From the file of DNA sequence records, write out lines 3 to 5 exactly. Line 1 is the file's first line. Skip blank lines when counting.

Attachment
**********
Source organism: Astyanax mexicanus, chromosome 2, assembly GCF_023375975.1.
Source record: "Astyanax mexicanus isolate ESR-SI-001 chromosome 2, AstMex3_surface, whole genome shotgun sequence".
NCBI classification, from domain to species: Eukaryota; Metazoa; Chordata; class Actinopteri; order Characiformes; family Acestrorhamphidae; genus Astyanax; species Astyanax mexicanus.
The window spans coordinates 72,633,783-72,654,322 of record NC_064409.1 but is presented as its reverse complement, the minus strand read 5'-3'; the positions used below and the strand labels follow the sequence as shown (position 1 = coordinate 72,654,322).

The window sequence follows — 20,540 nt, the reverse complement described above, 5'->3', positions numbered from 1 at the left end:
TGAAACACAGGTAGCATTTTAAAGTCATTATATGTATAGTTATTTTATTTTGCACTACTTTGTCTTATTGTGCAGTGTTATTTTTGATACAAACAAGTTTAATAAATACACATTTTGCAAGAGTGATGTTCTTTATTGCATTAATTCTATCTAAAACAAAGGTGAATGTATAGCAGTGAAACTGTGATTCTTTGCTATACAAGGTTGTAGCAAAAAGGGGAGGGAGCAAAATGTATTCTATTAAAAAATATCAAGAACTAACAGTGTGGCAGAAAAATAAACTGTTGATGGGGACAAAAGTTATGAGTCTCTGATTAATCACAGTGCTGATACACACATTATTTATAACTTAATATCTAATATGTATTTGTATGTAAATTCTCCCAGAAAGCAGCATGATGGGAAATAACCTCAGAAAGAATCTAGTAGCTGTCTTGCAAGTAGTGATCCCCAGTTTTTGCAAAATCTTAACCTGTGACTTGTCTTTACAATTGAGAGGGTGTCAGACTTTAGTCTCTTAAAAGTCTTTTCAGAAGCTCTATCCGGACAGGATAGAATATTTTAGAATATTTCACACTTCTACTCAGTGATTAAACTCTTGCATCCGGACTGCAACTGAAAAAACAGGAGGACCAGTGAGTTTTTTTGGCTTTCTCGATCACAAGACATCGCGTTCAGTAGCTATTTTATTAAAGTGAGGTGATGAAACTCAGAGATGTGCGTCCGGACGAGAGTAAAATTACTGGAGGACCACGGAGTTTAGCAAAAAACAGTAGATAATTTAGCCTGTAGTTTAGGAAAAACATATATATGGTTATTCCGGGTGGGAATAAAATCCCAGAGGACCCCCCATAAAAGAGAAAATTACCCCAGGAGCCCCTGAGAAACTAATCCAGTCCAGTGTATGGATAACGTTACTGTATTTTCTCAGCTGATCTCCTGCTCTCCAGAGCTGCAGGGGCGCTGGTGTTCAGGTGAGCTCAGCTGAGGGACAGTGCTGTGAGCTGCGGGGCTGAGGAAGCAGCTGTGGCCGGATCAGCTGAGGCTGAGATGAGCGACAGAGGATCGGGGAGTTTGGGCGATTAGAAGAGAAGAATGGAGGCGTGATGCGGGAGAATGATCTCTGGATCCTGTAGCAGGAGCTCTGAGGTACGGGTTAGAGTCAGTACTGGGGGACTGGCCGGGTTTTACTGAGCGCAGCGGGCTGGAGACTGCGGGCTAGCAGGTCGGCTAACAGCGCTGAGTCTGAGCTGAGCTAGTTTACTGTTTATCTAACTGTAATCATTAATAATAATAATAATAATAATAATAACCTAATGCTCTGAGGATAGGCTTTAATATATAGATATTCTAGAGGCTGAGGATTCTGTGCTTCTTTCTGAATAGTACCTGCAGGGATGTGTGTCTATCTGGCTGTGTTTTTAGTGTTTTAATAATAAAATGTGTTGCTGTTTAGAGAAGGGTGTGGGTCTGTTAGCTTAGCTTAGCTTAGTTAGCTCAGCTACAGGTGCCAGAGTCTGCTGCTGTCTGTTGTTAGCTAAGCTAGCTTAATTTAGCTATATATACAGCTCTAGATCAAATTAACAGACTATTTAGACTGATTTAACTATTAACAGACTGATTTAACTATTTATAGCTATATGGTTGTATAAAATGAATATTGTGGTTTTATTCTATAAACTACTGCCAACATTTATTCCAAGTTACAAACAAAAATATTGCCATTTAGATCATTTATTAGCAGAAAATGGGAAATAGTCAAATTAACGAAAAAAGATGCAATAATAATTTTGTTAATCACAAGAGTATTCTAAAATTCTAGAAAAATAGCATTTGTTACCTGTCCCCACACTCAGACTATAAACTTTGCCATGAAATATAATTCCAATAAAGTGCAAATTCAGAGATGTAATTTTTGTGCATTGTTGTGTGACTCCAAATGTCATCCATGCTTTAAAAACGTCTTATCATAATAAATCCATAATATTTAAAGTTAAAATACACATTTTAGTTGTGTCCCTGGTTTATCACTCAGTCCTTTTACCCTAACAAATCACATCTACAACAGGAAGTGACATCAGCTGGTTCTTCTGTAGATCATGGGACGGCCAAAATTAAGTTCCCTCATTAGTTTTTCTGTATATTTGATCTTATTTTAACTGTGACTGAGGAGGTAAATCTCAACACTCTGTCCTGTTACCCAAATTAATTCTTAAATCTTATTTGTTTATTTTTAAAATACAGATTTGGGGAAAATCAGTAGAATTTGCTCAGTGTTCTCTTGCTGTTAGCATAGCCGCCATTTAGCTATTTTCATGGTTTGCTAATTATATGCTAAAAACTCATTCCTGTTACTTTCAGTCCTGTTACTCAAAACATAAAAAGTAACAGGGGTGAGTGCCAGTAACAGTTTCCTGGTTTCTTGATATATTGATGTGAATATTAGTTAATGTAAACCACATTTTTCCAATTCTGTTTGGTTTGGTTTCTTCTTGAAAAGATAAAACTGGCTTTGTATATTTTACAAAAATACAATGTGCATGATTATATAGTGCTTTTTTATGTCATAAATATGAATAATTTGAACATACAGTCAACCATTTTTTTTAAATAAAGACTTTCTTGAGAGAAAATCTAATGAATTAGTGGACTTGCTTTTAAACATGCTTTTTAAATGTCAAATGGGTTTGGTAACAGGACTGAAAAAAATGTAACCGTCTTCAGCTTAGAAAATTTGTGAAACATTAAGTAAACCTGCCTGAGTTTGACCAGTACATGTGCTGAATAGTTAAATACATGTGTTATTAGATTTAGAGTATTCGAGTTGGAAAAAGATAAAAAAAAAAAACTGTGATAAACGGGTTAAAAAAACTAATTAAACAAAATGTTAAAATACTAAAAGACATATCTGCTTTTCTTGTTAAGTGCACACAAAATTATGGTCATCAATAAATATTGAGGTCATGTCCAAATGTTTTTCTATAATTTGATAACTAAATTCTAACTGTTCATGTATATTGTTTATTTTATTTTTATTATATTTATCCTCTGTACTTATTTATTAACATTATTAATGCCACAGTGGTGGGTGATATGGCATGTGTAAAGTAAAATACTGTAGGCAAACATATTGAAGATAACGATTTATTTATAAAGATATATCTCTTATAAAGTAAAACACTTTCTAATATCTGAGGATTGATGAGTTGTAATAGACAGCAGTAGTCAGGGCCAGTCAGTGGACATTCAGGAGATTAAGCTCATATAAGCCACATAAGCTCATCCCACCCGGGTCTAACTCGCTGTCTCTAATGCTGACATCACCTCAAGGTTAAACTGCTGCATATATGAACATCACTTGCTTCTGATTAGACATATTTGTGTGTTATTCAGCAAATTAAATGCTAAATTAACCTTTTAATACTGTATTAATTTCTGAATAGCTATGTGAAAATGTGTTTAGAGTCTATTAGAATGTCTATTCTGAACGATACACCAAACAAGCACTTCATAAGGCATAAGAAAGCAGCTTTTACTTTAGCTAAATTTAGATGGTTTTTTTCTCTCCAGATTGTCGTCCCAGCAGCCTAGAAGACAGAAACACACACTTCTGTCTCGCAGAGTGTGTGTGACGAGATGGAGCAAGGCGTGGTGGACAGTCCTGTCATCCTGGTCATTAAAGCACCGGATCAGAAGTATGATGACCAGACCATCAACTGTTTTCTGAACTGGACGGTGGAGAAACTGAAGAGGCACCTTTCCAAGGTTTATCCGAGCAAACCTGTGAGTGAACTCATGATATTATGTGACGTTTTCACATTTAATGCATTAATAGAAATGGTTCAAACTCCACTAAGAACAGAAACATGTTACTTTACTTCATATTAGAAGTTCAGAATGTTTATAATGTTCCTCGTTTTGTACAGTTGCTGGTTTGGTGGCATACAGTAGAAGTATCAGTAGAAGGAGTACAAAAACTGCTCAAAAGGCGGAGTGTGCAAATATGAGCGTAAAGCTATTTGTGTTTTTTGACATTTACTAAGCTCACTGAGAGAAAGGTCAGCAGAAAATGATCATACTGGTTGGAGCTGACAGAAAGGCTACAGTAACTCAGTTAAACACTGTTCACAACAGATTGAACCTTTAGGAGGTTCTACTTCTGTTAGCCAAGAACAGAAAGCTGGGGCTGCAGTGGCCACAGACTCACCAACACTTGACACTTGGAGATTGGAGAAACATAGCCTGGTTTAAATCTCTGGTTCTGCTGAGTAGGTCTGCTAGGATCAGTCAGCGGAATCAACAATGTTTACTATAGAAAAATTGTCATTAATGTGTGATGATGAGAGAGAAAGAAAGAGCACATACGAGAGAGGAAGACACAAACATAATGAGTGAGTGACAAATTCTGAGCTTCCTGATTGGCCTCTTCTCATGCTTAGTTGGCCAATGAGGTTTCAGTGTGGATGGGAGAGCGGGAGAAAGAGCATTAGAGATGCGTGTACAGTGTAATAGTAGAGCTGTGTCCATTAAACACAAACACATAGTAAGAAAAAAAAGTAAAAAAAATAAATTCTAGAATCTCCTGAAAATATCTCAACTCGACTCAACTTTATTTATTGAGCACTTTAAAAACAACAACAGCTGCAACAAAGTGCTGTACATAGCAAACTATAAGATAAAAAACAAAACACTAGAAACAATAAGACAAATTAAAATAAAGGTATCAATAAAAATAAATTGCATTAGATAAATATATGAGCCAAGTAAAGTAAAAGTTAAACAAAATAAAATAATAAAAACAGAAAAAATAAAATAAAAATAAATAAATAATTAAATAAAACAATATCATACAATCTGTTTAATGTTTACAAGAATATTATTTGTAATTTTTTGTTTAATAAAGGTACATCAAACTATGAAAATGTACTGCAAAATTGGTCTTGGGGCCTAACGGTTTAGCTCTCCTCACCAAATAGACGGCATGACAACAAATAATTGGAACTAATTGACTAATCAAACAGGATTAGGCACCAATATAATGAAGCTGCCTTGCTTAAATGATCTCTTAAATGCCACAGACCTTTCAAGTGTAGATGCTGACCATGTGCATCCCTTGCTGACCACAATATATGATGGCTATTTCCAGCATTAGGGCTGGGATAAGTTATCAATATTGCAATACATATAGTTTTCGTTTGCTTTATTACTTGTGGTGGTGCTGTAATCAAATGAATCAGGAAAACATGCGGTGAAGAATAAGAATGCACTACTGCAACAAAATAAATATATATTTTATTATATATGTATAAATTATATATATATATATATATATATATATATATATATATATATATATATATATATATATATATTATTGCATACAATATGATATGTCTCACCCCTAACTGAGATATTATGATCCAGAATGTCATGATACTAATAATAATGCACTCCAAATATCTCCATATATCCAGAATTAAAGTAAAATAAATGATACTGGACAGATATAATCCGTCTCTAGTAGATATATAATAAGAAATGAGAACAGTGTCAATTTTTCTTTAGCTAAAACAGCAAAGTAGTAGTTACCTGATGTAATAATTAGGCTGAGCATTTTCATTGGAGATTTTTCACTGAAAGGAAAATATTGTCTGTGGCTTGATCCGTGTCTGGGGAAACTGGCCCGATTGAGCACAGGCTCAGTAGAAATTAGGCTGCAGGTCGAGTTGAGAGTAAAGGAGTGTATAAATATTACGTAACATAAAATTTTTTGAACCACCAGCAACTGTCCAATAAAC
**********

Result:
NCBI classification, from domain to species: Eukaryota; Metazoa; Chordata; class Actinopteri; order Characiformes; family Acestrorhamphidae; genus Astyanax; species Astyanax mexicanus.
The window spans coordinates 72,633,783-72,654,322 of record NC_064409.1 but is presented as its reverse complement, the minus strand read 5'-3'; the positions used below and the strand labels follow the sequence as shown (position 1 = coordinate 72,654,322).

The window sequence follows — 20,540 nt, the reverse complement described above, 5'->3', positions numbered from 1 at the left end: